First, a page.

Cultivating democracy abroad

I have the honor of serving as president of the International Association of Political Consultants, a group whose primary function is the promotion of democracy. Once a year we gather to discuss political trends and issues in interesting locations around the world — this year in Bali, Indonesia. Along with the beautiful scenery and gracious culture, we’ve been treated to a flood of political intelligence from the Asia Pacific region, including an opening address from the president of Indonesia, the third-largest democracy and largest Muslim nation in the world.

I could write a half-dozen columns on this conference, but of most interest to readers of this newspaper might be a presentation by Australia’s oldest polling firm, Roy Morgan Research. The study, commissioned by the association, was conducted in Australia, India, Indonesia, the Philippines, Singapore and Thailand.

The good news is that 77 to 93 percent of individual country respondents agreed with the statement “I believe in Democracy.” Clearly, the concept of self-government is a powerful one throughout the region. As is the practice of religion. An overwhelming majority in every country save Australia reported regularly attending religious services and said that “Religion is an important part of everyday life.” Only 46 percent of Australians believe religion is important, but from 80 percent in India to 96 percent in Indonesia, their respective religion is central to their daily life. Important as religion is to Christians, Muslims, Hindus and Buddhists all agree that their faith is a personal choice and should not be imposed on others — an important sign of the tolerant and moderate attitudes in of this part of the world. Why is that important? Because even Indonesia’s huge Muslim population (the largest in the world) does not subscribe to the radical Islam that so worries the West.

But many in the Asia-Pacific region do worry about the values of the West and America in particular. When asked what one group from a list of 15 was “MOST responsible for the terrorism our world is living with every day?” three nations cited America as second only to Muslims, two rated the U.S. as third behind Muslims and Arabs and one declared the U.S. as being most responsible by a 4-to-1 margin. Those are astounding numbers coming from a region that is largely moderate and religiously diverse and that holds a generally positive view of Americans. The researchers report these respondents like Americans and embrace much of our culture but believe our government’s foreign policy is responsible for the terrorism that threatens them every day. This administration’s unilateral “my way or the highway” policies are not seen as the solution to fighting terrorism. Rather, those policies are seen as being the problem.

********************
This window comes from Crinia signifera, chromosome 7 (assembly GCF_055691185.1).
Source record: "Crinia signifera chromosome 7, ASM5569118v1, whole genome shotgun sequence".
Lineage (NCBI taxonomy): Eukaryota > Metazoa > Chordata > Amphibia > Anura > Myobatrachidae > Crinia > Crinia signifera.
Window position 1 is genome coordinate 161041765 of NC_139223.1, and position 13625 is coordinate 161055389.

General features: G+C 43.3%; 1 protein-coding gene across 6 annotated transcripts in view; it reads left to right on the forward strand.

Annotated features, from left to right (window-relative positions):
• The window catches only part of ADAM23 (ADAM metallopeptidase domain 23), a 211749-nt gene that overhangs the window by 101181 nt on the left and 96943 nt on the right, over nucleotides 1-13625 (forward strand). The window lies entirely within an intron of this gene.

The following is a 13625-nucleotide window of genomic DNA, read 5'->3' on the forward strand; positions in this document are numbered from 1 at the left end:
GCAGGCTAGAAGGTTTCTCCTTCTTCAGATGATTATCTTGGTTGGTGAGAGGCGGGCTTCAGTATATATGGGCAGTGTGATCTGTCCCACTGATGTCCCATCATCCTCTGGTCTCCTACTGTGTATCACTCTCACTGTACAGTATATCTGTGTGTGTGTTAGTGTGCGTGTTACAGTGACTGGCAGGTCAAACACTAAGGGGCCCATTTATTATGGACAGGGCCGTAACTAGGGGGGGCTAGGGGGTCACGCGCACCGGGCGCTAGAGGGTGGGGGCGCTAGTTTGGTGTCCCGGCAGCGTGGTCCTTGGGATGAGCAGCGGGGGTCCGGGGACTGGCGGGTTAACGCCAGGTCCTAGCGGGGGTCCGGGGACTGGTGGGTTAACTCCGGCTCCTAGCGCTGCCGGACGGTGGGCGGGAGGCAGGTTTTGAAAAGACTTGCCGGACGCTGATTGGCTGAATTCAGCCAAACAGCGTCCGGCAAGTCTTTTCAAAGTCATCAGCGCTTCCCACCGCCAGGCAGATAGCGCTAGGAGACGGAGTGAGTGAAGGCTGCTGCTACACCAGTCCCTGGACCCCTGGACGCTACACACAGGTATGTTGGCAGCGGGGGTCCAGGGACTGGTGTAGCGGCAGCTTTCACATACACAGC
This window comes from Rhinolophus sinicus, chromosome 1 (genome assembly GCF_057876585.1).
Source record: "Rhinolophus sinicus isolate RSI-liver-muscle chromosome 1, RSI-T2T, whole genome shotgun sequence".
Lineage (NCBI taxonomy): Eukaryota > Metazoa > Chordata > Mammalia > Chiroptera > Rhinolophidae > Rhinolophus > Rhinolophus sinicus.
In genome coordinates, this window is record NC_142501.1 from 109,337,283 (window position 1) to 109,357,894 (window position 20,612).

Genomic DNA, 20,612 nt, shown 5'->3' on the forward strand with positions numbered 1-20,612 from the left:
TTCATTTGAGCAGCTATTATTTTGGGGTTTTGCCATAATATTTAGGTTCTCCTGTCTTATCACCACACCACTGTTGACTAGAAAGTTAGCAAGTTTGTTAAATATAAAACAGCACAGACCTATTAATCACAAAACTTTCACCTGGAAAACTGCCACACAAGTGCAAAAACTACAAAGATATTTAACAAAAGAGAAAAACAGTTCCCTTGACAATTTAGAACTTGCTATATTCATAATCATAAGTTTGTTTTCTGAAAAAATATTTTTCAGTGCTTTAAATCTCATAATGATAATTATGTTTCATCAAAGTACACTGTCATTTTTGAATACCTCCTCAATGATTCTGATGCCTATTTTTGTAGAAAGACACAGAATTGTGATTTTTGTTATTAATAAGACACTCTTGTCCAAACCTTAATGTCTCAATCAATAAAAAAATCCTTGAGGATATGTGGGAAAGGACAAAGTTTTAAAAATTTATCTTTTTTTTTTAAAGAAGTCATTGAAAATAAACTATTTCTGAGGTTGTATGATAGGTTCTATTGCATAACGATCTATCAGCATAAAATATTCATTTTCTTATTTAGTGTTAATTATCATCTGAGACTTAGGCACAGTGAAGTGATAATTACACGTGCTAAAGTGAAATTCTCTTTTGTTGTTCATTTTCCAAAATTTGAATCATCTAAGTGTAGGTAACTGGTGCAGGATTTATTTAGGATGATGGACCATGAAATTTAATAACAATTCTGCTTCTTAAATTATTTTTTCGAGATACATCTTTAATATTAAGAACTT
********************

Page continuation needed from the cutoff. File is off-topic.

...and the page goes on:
And those surveyed don’t see that problem going away soon. When asked, “How long do you think it will be until a solution to the global conflict in our divided world is found?” the universal answer was “Never.” The most optimistic response came from Indonesia, where a slim plurality of 36 percent took that position. Hefty majorities of others surveyed believe terrorism and global conflict will always be with us.

An interesting insight into this pessimistic view of the future is found in the response to a question about the most serious problem facing the world in the next 10 years. Four nations chose “Rich versus Poor” from a list of five choices, including the conflicts between East and West, Jews and Muslims, Christianity and Islam and Palestine and Israel. Two others ranked the populist conflict between rich and poor in second place, and only Thailand put it third.

This research suggests that in what is arguably the most important political and economic region in this century, America’s unilateral approach to foreign policy and our focus on military solutions is counter-productive. People here are hungry for education, jobs and democratic reforms. These nations, Indonesia in particular, could play a powerful role in helping negotiate solutions to the clash between Islam and the West. But to get their active participation, America may need to consider a shift in priorities. This region will respond much more positively to economic development than military might. The world spends some $2 billion a day on arms. Just imagine what a fraction of that money could do to educate children, create jobs and promote democracy. The message of the Morgan research is that if America focuses more on GDP than guns, we’ll be more successful in securing our Pacific flank against terrorism.

Goddard is a founding partner of political consultants Goddard Claussen Strategic Advocacy.
E-mail: bgoddard@thehill.com

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